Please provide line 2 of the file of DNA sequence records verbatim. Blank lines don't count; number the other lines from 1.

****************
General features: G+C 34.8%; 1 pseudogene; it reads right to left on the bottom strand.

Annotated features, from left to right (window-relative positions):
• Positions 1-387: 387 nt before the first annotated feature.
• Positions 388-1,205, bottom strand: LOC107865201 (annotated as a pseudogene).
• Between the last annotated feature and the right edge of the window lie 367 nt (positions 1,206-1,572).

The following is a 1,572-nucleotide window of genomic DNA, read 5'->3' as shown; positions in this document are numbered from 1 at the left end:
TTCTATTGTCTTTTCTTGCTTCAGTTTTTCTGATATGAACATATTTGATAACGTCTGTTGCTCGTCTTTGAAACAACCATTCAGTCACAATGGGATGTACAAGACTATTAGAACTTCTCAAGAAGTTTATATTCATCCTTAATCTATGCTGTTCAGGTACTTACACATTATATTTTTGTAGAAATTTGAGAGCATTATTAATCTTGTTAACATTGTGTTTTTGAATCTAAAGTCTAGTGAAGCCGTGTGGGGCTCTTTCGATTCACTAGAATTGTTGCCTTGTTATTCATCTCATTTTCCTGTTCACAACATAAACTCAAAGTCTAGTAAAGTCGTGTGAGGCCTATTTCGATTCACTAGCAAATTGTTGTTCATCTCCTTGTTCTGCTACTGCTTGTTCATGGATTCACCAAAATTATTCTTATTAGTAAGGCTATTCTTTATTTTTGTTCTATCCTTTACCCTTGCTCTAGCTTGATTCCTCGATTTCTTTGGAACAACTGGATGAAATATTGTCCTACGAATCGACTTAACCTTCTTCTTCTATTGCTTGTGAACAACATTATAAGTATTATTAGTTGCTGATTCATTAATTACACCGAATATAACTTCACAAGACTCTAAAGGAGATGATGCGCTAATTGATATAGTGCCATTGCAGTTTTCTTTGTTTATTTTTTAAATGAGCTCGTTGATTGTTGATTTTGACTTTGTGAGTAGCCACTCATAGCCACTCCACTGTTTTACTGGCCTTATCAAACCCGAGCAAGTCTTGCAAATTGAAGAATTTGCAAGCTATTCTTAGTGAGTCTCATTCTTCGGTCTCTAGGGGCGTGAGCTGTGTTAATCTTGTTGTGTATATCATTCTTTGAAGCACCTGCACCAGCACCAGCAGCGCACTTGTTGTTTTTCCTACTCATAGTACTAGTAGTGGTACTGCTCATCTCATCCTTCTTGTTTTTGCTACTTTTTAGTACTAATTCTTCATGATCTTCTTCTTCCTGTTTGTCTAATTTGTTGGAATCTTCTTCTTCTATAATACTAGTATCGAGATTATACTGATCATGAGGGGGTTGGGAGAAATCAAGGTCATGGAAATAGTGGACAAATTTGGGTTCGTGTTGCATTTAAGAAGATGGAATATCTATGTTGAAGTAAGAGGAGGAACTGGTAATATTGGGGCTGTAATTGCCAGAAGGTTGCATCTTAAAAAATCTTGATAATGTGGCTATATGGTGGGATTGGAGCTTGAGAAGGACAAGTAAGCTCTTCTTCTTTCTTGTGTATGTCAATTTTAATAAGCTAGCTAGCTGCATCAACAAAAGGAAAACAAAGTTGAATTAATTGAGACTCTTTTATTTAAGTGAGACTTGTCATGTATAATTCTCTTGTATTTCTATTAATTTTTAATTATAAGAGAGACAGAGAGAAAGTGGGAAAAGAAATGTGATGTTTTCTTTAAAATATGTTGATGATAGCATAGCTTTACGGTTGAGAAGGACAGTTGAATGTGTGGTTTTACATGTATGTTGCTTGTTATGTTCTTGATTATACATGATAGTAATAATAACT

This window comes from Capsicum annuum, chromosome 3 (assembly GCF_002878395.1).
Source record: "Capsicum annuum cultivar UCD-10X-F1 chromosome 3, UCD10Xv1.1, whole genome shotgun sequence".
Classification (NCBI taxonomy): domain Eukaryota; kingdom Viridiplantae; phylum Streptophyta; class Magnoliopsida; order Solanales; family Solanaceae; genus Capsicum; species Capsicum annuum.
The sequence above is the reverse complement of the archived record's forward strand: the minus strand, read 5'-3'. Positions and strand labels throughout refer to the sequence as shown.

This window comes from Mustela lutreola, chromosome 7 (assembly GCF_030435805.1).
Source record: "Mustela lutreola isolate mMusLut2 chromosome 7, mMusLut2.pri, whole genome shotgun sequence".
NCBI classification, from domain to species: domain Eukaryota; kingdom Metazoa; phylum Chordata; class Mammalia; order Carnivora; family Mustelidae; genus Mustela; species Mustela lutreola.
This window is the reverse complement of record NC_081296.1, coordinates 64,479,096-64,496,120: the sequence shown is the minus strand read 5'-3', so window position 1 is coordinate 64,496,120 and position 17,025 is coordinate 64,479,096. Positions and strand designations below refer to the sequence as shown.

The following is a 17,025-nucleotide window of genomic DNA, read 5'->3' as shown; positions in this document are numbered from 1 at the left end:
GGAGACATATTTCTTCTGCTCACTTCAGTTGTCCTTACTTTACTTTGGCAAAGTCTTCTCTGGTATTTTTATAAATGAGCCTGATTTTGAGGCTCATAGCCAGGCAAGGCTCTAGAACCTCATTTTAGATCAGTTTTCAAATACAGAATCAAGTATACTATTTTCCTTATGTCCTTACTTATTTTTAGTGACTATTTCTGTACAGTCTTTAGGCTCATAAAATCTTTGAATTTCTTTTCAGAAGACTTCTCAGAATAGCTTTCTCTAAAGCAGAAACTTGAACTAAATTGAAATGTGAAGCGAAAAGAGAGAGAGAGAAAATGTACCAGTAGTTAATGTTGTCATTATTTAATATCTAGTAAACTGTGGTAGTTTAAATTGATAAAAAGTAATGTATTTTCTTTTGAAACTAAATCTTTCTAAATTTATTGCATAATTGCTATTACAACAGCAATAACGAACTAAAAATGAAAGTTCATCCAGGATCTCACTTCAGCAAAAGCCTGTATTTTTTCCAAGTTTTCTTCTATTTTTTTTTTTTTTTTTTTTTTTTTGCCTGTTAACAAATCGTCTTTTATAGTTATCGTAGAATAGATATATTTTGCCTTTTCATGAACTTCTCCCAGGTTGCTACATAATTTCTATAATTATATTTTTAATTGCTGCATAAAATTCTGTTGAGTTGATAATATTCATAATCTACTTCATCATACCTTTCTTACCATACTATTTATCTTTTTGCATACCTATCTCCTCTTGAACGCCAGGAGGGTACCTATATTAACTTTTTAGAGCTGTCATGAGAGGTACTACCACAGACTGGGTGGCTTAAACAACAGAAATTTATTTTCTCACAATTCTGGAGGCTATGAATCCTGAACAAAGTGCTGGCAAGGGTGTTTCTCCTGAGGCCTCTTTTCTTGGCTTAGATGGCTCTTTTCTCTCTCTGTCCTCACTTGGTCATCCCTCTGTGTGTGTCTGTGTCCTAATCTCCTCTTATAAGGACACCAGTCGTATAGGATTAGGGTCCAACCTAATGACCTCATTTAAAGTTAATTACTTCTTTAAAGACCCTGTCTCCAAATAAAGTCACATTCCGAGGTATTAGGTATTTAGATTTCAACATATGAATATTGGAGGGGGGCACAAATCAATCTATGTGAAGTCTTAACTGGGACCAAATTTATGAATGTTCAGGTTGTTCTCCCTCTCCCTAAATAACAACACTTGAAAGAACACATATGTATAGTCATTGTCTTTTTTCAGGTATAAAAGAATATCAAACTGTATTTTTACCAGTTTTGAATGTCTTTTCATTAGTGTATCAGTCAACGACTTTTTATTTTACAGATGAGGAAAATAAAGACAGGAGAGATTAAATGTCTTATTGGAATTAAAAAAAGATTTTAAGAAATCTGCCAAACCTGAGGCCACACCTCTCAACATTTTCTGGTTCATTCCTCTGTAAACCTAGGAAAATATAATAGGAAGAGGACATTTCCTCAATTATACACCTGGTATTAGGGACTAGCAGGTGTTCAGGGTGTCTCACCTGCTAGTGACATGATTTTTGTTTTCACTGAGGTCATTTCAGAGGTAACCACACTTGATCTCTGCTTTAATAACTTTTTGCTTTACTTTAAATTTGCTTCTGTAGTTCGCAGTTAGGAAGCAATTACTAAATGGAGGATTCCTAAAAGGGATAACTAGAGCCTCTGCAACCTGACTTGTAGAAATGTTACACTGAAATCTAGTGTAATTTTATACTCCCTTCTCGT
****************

Annotated features, from left to right (window-relative positions):